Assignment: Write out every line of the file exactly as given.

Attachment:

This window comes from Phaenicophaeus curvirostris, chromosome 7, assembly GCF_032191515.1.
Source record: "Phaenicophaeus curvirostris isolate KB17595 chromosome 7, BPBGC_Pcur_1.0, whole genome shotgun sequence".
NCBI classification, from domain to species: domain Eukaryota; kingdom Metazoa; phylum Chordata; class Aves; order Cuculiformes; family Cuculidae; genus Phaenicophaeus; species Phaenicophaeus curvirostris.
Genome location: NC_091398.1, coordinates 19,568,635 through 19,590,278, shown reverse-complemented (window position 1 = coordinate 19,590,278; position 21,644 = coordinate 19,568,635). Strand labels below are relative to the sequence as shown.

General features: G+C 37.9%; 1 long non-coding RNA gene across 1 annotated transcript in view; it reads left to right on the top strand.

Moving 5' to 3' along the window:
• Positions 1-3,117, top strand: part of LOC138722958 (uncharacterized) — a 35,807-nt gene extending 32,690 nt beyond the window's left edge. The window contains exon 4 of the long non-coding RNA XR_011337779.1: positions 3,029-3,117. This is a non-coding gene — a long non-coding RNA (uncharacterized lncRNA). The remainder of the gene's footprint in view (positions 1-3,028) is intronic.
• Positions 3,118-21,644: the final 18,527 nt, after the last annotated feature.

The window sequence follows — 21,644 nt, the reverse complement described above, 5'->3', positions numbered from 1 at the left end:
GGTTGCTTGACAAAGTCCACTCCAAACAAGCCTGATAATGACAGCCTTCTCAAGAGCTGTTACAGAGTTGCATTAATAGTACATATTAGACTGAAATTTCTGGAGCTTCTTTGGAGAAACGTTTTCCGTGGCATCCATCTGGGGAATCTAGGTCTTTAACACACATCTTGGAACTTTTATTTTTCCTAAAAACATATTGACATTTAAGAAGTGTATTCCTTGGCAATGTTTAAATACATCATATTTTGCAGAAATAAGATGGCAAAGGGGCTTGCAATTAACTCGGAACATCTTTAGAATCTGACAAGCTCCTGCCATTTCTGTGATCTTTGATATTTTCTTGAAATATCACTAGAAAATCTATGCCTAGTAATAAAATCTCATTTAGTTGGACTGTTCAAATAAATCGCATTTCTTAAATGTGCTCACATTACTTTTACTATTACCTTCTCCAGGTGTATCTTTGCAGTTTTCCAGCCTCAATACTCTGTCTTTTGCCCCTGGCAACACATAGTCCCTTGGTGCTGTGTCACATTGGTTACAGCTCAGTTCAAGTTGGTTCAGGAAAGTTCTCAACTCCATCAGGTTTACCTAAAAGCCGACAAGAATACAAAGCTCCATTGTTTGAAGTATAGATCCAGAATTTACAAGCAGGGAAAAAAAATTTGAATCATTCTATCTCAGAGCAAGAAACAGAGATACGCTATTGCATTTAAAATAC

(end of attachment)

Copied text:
This window comes from Phaenicophaeus curvirostris, chromosome 7, assembly GCF_032191515.1.
Source record: "Phaenicophaeus curvirostris isolate KB17595 chromosome 7, BPBGC_Pcur_1.0, whole genome shotgun sequence".
NCBI classification, from domain to species: domain Eukaryota; kingdom Metazoa; phylum Chordata; class Aves; order Cuculiformes; family Cuculidae; genus Phaenicophaeus; species Phaenicophaeus curvirostris.
Genome location: NC_091398.1, coordinates 19,568,635 through 19,590,278, shown reverse-complemented (window position 1 = coordinate 19,590,278; position 21,644 = coordinate 19,568,635). Strand labels below are relative to the sequence as shown.

General features: G+C 37.9%; 1 long non-coding RNA gene across 1 annotated transcript in view; it reads left to right on the top strand.

Moving 5' to 3' along the window:
• Positions 1-3,117, top strand: part of LOC138722958 (uncharacterized) — a 35,807-nt gene extending 32,690 nt beyond the window's left edge. The window contains exon 4 of the long non-coding RNA XR_011337779.1: positions 3,029-3,117. This is a non-coding gene — a long non-coding RNA (uncharacterized lncRNA). The remainder of the gene's footprint in view (positions 1-3,028) is intronic.
• Positions 3,118-21,644: the final 18,527 nt, after the last annotated feature.

The window sequence follows — 21,644 nt, the reverse complement described above, 5'->3', positions numbered from 1 at the left end:
GGTTGCTTGACAAAGTCCACTCCAAACAAGCCTGATAATGACAGCCTTCTCAAGAGCTGTTACAGAGTTGCATTAATAGTACATATTAGACTGAAATTTCTGGAGCTTCTTTGGAGAAACGTTTTCCGTGGCATCCATCTGGGGAATCTAGGTCTTTAACACACATCTTGGAACTTTTATTTTTCCTAAAAACATATTGACATTTAAGAAGTGTATTCCTTGGCAATGTTTAAATACATCATATTTTGCAGAAATAAGATGGCAAAGGGGCTTGCAATTAACTCGGAACATCTTTAGAATCTGACAAGCTCCTGCCATTTCTGTGATCTTTGATATTTTCTTGAAATATCACTAGAAAATCTATGCCTAGTAATAAAATCTCATTTAGTTGGACTGTTCAAATAAATCGCATTTCTTAAATGTGCTCACATTACTTTTACTATTACCTTCTCCAGGTGTATCTTTGCAGTTTTCCAGCCTCAATACTCTGTCTTTTGCCCCTGGCAACACATAGTCCCTTGGTGCTGTGTCACATTGGTTACAGCTCAGTTCAAGTTGGTTCAGGAAAGTTCTCAACTCCATCAGGTTTACCTAAAAGCCGACAAGAATACAAAGCTCCATTGTTTGAAGTATAGATCCAGAATTTACAAGCAGGGAAAAAAAATTTGAATCATTCTATCTCAGAGCAAGAAACAGAGATACGCTATTGCATTTAAAATAC